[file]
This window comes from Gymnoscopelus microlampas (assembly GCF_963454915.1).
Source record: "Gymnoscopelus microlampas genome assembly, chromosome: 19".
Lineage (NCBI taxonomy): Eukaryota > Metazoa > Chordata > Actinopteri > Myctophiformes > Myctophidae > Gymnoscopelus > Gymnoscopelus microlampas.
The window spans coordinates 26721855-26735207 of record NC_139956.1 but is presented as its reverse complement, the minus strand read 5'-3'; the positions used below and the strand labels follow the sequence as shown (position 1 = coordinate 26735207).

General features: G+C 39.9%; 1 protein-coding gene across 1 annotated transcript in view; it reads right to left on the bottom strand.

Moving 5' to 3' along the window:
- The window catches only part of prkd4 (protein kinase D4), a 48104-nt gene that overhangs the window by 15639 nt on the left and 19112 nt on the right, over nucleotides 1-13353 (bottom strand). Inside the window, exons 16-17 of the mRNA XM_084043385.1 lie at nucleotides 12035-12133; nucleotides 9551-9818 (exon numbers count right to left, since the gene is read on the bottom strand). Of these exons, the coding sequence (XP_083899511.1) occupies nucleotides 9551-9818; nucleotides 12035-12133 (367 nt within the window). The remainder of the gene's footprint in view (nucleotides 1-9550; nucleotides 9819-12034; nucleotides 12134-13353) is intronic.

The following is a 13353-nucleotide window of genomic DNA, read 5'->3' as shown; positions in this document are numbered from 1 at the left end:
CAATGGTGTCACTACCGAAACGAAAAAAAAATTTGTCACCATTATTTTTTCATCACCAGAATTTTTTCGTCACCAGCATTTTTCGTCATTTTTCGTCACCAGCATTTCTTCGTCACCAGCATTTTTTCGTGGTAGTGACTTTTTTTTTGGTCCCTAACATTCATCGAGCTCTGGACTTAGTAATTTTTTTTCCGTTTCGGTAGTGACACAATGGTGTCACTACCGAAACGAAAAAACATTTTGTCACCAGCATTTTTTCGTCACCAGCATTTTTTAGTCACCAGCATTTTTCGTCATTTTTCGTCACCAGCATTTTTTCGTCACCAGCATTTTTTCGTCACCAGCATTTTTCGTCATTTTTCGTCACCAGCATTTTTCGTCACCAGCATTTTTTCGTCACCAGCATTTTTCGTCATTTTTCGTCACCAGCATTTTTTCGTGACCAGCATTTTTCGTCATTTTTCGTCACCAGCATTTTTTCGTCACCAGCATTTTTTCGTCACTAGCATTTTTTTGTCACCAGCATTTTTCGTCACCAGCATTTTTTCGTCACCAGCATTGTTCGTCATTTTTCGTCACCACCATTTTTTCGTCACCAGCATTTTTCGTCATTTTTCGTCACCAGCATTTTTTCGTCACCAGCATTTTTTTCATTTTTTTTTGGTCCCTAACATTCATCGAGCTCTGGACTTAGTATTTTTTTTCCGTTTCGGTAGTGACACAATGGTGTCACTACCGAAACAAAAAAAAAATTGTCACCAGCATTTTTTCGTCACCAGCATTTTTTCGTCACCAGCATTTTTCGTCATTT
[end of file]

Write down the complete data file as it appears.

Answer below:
This window comes from Gymnoscopelus microlampas (assembly GCF_963454915.1).
Source record: "Gymnoscopelus microlampas genome assembly, chromosome: 19".
Lineage (NCBI taxonomy): Eukaryota > Metazoa > Chordata > Actinopteri > Myctophiformes > Myctophidae > Gymnoscopelus > Gymnoscopelus microlampas.
The window spans coordinates 26721855-26735207 of record NC_139956.1 but is presented as its reverse complement, the minus strand read 5'-3'; the positions used below and the strand labels follow the sequence as shown (position 1 = coordinate 26735207).

General features: G+C 39.9%; 1 protein-coding gene across 1 annotated transcript in view; it reads right to left on the bottom strand.

Moving 5' to 3' along the window:
- The window catches only part of prkd4 (protein kinase D4), a 48104-nt gene that overhangs the window by 15639 nt on the left and 19112 nt on the right, over nucleotides 1-13353 (bottom strand). Inside the window, exons 16-17 of the mRNA XM_084043385.1 lie at nucleotides 12035-12133; nucleotides 9551-9818 (exon numbers count right to left, since the gene is read on the bottom strand). Of these exons, the coding sequence (XP_083899511.1) occupies nucleotides 9551-9818; nucleotides 12035-12133 (367 nt within the window). The remainder of the gene's footprint in view (nucleotides 1-9550; nucleotides 9819-12034; nucleotides 12134-13353) is intronic.

The following is a 13353-nucleotide window of genomic DNA, read 5'->3' as shown; positions in this document are numbered from 1 at the left end:
CAATGGTGTCACTACCGAAACGAAAAAAAAATTTGTCACCATTATTTTTTCATCACCAGAATTTTTTCGTCACCAGCATTTTTCGTCATTTTTCGTCACCAGCATTTCTTCGTCACCAGCATTTTTTCGTGGTAGTGACTTTTTTTTTGGTCCCTAACATTCATCGAGCTCTGGACTTAGTAATTTTTTTTCCGTTTCGGTAGTGACACAATGGTGTCACTACCGAAACGAAAAAACATTTTGTCACCAGCATTTTTTCGTCACCAGCATTTTTTAGTCACCAGCATTTTTCGTCATTTTTCGTCACCAGCATTTTTTCGTCACCAGCATTTTTTCGTCACCAGCATTTTTCGTCATTTTTCGTCACCAGCATTTTTCGTCACCAGCATTTTTTCGTCACCAGCATTTTTCGTCATTTTTCGTCACCAGCATTTTTTCGTGACCAGCATTTTTCGTCATTTTTCGTCACCAGCATTTTTTCGTCACCAGCATTTTTTCGTCACTAGCATTTTTTTGTCACCAGCATTTTTCGTCACCAGCATTTTTTCGTCACCAGCATTGTTCGTCATTTTTCGTCACCACCATTTTTTCGTCACCAGCATTTTTCGTCATTTTTCGTCACCAGCATTTTTTCGTCACCAGCATTTTTTTCATTTTTTTTTGGTCCCTAACATTCATCGAGCTCTGGACTTAGTATTTTTTTTCCGTTTCGGTAGTGACACAATGGTGTCACTACCGAAACAAAAAAAAAATTGTCACCAGCATTTTTTCGTCACCAGCATTTTTTCGTCACCAGCATTTTTCGTCATTT